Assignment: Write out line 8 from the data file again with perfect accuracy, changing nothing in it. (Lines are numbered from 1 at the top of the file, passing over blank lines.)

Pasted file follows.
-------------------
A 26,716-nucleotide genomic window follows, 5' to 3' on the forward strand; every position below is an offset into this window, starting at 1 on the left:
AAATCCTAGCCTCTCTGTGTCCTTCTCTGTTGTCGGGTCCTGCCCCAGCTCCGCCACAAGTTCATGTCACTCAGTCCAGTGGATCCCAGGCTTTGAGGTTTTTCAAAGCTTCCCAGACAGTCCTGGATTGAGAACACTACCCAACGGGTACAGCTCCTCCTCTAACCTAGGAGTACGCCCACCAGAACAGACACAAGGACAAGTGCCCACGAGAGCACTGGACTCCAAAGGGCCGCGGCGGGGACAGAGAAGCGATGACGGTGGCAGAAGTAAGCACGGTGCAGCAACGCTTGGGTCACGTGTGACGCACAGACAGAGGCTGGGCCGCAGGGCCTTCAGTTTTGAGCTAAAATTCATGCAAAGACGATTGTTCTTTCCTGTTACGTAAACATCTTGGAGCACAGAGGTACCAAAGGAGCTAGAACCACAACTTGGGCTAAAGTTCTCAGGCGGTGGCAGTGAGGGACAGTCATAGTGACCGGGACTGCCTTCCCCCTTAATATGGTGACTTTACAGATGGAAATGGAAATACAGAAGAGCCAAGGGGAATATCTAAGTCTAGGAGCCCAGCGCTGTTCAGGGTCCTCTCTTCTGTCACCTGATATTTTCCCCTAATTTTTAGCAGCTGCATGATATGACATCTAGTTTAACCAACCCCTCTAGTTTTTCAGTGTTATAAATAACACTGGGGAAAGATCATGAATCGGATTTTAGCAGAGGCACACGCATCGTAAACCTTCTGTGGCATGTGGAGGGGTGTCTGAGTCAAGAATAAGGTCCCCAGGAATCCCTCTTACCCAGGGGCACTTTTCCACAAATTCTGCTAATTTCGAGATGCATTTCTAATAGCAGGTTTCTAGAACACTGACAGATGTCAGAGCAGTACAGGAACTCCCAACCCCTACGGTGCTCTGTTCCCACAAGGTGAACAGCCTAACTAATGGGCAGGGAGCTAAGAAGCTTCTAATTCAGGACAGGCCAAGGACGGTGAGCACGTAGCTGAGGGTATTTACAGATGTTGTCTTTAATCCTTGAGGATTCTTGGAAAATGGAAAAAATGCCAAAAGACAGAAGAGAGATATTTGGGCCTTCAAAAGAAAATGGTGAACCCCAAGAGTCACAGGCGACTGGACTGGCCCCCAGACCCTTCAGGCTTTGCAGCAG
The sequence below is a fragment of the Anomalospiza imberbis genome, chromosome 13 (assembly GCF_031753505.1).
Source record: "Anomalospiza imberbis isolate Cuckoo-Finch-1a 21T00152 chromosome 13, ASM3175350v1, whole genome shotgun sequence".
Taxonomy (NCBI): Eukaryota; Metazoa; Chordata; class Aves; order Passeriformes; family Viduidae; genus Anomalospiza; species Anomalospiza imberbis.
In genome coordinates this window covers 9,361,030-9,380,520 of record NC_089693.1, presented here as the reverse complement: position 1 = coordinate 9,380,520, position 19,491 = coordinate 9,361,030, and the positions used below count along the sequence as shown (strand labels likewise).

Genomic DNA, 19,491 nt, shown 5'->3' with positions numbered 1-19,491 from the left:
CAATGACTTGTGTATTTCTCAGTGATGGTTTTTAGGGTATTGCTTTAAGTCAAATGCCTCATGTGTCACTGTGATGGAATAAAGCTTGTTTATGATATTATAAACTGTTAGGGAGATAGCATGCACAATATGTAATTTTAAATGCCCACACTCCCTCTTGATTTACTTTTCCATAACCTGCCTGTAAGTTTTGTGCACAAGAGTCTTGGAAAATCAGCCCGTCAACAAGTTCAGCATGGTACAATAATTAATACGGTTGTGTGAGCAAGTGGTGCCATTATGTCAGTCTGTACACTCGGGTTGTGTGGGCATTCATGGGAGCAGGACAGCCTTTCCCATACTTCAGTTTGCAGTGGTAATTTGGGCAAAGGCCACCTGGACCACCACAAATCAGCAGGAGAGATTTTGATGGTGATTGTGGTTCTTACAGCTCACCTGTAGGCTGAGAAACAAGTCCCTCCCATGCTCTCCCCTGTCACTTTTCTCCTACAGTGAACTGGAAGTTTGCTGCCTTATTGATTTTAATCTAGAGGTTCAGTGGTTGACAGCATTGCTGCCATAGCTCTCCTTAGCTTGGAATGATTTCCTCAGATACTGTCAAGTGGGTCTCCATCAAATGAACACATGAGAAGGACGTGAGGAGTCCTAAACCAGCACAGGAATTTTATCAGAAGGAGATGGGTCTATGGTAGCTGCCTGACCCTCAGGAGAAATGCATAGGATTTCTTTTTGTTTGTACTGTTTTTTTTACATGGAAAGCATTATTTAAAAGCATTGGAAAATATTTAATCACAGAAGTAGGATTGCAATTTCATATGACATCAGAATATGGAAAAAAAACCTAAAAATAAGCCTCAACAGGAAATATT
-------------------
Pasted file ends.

CAATGACTTGTGTATTTCTCAGTGATGGTTTTTAGGGTATTGCTTTAAGTCAAATGCCTCATGTGTCACTGTGATGGAATAAAGCTTGTTTATGATATTATAAACTGTTAGGGAGATAGCATGCACAATATGTAATTTTAAATGCCCACACTCCCTCTTGATTTACTTTTCCATAACCTGCCTGTAAGTTTTGTGCACAAGAGTCTTGGAAAATCAGCCCGTCAACAAGTTCAGCATGGTACAATAATTAATACGGTTGTGTGAGCAAGTGGTGCCATTATGTCAGTCTGTACACTCGGGTTGTGTGGGCATTCATGGGAGCAGGACAGCCTTTCCCATACTTCAGTTTGCAGTGGTAATTTGGGCAAAGGCCACCTGGACCACCACAAATCAGCAGGAGAGATTTTGATGGTGATTGTGGTTCTTACAGCTCACCTGTAGGCTGAGAAACAAGTCCCTCCCATGCTCTCCCCTGTCACTTTTCTCCTACAGTGAACTGGAAGTTTGCTGCCTTATTGATTTTAATCTAGAGGTTCAGTGGTTGACAGCATTGCTGCCATAGCTCTCCTTAGCTTGGAATGATTTCCTCAGATACTGTCAAGTGGGTCTCCATCAAATGAACACATGAGAAGGACGTGAGGAGTCCTAAACCAGCACAGGAATTTTATCAGAAGGAGATGGGTCTATGGTAGCTGCCTGACCCTCAGGAGAAATGCATAGGATTTCTTTTTGTTTGTACTGTTTTTTTTACATGGAAAGCATTATTTAAAAGCATTGGAAAATATTTAATCACAGAAGTAGGATTGCAATTTCATATGACATCAGAATATGGAAAAAAAACCTAAAAATAAGCCTCAACAGGAAATATT